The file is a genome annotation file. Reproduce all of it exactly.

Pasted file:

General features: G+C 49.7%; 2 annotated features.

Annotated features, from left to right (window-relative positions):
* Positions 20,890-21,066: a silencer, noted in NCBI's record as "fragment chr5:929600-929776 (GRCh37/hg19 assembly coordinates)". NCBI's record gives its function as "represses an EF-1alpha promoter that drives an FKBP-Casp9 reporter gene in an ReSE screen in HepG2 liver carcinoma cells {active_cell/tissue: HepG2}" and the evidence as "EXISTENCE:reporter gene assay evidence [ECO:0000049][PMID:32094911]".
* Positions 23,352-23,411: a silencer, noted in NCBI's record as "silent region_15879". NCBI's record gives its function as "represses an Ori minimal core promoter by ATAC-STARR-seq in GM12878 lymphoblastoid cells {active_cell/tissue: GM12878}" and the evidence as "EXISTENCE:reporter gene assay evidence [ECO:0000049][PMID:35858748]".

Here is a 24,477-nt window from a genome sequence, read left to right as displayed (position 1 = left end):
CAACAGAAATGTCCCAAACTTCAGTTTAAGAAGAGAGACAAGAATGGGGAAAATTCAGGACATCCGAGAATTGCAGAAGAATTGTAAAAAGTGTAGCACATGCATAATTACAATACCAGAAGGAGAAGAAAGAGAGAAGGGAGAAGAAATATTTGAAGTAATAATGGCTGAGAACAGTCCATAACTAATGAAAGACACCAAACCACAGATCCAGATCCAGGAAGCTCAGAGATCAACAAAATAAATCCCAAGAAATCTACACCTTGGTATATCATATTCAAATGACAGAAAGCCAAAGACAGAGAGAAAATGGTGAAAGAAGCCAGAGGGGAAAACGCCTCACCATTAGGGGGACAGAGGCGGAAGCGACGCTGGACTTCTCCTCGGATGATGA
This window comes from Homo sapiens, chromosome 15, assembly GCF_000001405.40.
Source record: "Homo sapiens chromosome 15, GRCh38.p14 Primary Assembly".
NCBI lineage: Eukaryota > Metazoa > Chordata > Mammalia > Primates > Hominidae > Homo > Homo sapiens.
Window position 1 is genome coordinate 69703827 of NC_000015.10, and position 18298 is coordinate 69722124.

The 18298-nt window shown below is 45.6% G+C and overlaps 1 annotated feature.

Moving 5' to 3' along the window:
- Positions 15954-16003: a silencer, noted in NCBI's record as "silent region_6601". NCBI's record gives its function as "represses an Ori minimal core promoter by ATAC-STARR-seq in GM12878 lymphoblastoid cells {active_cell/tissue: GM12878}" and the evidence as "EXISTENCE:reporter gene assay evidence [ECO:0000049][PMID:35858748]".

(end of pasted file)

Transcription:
General features: G+C 49.7%; 2 annotated features.

Annotated features, from left to right (window-relative positions):
* Positions 20,890-21,066: a silencer, noted in NCBI's record as "fragment chr5:929600-929776 (GRCh37/hg19 assembly coordinates)". NCBI's record gives its function as "represses an EF-1alpha promoter that drives an FKBP-Casp9 reporter gene in an ReSE screen in HepG2 liver carcinoma cells {active_cell/tissue: HepG2}" and the evidence as "EXISTENCE:reporter gene assay evidence [ECO:0000049][PMID:32094911]".
* Positions 23,352-23,411: a silencer, noted in NCBI's record as "silent region_15879". NCBI's record gives its function as "represses an Ori minimal core promoter by ATAC-STARR-seq in GM12878 lymphoblastoid cells {active_cell/tissue: GM12878}" and the evidence as "EXISTENCE:reporter gene assay evidence [ECO:0000049][PMID:35858748]".

Here is a 24,477-nt window from a genome sequence, read left to right as displayed (position 1 = left end):
CAACAGAAATGTCCCAAACTTCAGTTTAAGAAGAGAGACAAGAATGGGGAAAATTCAGGACATCCGAGAATTGCAGAAGAATTGTAAAAAGTGTAGCACATGCATAATTACAATACCAGAAGGAGAAGAAAGAGAGAAGGGAGAAGAAATATTTGAAGTAATAATGGCTGAGAACAGTCCATAACTAATGAAAGACACCAAACCACAGATCCAGATCCAGGAAGCTCAGAGATCAACAAAATAAATCCCAAGAAATCTACACCTTGGTATATCATATTCAAATGACAGAAAGCCAAAGACAGAGAGAAAATGGTGAAAGAAGCCAGAGGGGAAAACGCCTCACCATTAGGGGGACAGAGGCGGAAGCGACGCTGGACTTCTCCTCGGATGATGA
This window comes from Homo sapiens, chromosome 15, assembly GCF_000001405.40.
Source record: "Homo sapiens chromosome 15, GRCh38.p14 Primary Assembly".
NCBI lineage: Eukaryota > Metazoa > Chordata > Mammalia > Primates > Hominidae > Homo > Homo sapiens.
Window position 1 is genome coordinate 69703827 of NC_000015.10, and position 18298 is coordinate 69722124.

The 18298-nt window shown below is 45.6% G+C and overlaps 1 annotated feature.

Moving 5' to 3' along the window:
- Positions 15954-16003: a silencer, noted in NCBI's record as "silent region_6601". NCBI's record gives its function as "represses an Ori minimal core promoter by ATAC-STARR-seq in GM12878 lymphoblastoid cells {active_cell/tissue: GM12878}" and the evidence as "EXISTENCE:reporter gene assay evidence [ECO:0000049][PMID:35858748]".